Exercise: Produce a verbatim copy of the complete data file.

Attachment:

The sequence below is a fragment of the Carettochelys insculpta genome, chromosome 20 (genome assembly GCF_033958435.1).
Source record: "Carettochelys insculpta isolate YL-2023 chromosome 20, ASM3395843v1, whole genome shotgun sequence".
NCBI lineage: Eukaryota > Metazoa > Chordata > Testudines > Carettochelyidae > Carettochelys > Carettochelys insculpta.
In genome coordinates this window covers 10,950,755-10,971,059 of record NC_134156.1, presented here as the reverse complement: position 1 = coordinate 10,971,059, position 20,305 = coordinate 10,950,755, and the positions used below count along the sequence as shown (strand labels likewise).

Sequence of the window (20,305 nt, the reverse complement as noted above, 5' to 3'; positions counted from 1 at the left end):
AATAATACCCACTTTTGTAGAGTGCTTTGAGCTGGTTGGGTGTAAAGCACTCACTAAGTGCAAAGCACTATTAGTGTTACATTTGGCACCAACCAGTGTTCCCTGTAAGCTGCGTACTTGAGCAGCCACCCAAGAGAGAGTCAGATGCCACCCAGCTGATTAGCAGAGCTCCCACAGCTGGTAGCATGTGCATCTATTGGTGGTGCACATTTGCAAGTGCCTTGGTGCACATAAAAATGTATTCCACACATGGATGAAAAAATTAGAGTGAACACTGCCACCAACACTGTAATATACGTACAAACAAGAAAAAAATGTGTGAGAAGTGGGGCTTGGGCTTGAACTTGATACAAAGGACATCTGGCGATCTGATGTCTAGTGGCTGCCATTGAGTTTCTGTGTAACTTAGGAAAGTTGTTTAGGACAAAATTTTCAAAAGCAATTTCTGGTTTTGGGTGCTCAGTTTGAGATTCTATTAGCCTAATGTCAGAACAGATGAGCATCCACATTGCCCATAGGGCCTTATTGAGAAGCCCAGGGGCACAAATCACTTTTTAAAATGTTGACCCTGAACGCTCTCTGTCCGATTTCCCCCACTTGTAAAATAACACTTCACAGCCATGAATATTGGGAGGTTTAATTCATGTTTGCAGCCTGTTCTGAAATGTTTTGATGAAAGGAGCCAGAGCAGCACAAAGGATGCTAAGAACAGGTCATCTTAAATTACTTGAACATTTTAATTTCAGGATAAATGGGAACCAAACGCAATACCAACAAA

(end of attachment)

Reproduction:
The sequence below is a fragment of the Carettochelys insculpta genome, chromosome 20 (genome assembly GCF_033958435.1).
Source record: "Carettochelys insculpta isolate YL-2023 chromosome 20, ASM3395843v1, whole genome shotgun sequence".
NCBI lineage: Eukaryota > Metazoa > Chordata > Testudines > Carettochelyidae > Carettochelys > Carettochelys insculpta.
In genome coordinates this window covers 10,950,755-10,971,059 of record NC_134156.1, presented here as the reverse complement: position 1 = coordinate 10,971,059, position 20,305 = coordinate 10,950,755, and the positions used below count along the sequence as shown (strand labels likewise).

Sequence of the window (20,305 nt, the reverse complement as noted above, 5' to 3'; positions counted from 1 at the left end):
AATAATACCCACTTTTGTAGAGTGCTTTGAGCTGGTTGGGTGTAAAGCACTCACTAAGTGCAAAGCACTATTAGTGTTACATTTGGCACCAACCAGTGTTCCCTGTAAGCTGCGTACTTGAGCAGCCACCCAAGAGAGAGTCAGATGCCACCCAGCTGATTAGCAGAGCTCCCACAGCTGGTAGCATGTGCATCTATTGGTGGTGCACATTTGCAAGTGCCTTGGTGCACATAAAAATGTATTCCACACATGGATGAAAAAATTAGAGTGAACACTGCCACCAACACTGTAATATACGTACAAACAAGAAAAAAATGTGTGAGAAGTGGGGCTTGGGCTTGAACTTGATACAAAGGACATCTGGCGATCTGATGTCTAGTGGCTGCCATTGAGTTTCTGTGTAACTTAGGAAAGTTGTTTAGGACAAAATTTTCAAAAGCAATTTCTGGTTTTGGGTGCTCAGTTTGAGATTCTATTAGCCTAATGTCAGAACAGATGAGCATCCACATTGCCCATAGGGCCTTATTGAGAAGCCCAGGGGCACAAATCACTTTTTAAAATGTTGACCCTGAACGCTCTCTGTCCGATTTCCCCCACTTGTAAAATAACACTTCACAGCCATGAATATTGGGAGGTTTAATTCATGTTTGCAGCCTGTTCTGAAATGTTTTGATGAAAGGAGCCAGAGCAGCACAAAGGATGCTAAGAACAGGTCATCTTAAATTACTTGAACATTTTAATTTCAGGATAAATGGGAACCAAACGCAATACCAACAAA